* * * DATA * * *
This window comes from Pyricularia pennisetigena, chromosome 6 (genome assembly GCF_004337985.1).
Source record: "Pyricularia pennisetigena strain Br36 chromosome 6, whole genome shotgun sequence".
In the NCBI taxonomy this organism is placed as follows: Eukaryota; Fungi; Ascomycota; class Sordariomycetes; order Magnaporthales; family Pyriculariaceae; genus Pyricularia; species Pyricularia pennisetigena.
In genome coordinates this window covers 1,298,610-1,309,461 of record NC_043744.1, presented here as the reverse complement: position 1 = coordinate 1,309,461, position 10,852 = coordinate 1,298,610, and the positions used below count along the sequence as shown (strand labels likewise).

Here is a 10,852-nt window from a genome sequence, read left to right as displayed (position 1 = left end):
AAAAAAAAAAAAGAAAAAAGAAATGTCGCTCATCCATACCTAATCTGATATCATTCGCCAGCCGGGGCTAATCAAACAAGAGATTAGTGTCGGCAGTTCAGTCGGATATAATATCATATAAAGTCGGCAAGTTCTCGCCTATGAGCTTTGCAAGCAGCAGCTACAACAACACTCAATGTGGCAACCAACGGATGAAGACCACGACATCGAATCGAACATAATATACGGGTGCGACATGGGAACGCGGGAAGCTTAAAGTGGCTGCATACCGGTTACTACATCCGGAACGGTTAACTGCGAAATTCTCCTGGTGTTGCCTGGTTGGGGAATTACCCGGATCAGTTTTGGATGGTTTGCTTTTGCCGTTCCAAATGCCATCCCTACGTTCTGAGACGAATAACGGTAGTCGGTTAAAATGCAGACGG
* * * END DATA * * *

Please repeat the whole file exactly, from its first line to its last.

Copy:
This window comes from Pyricularia pennisetigena, chromosome 6 (genome assembly GCF_004337985.1).
Source record: "Pyricularia pennisetigena strain Br36 chromosome 6, whole genome shotgun sequence".
In the NCBI taxonomy this organism is placed as follows: Eukaryota; Fungi; Ascomycota; class Sordariomycetes; order Magnaporthales; family Pyriculariaceae; genus Pyricularia; species Pyricularia pennisetigena.
In genome coordinates this window covers 1,298,610-1,309,461 of record NC_043744.1, presented here as the reverse complement: position 1 = coordinate 1,309,461, position 10,852 = coordinate 1,298,610, and the positions used below count along the sequence as shown (strand labels likewise).

Here is a 10,852-nt window from a genome sequence, read left to right as displayed (position 1 = left end):
AAAAAAAAAAAAGAAAAAAGAAATGTCGCTCATCCATACCTAATCTGATATCATTCGCCAGCCGGGGCTAATCAAACAAGAGATTAGTGTCGGCAGTTCAGTCGGATATAATATCATATAAAGTCGGCAAGTTCTCGCCTATGAGCTTTGCAAGCAGCAGCTACAACAACACTCAATGTGGCAACCAACGGATGAAGACCACGACATCGAATCGAACATAATATACGGGTGCGACATGGGAACGCGGGAAGCTTAAAGTGGCTGCATACCGGTTACTACATCCGGAACGGTTAACTGCGAAATTCTCCTGGTGTTGCCTGGTTGGGGAATTACCCGGATCAGTTTTGGATGGTTTGCTTTTGCCGTTCCAAATGCCATCCCTACGTTCTGAGACGAATAACGGTAGTCGGTTAAAATGCAGACGG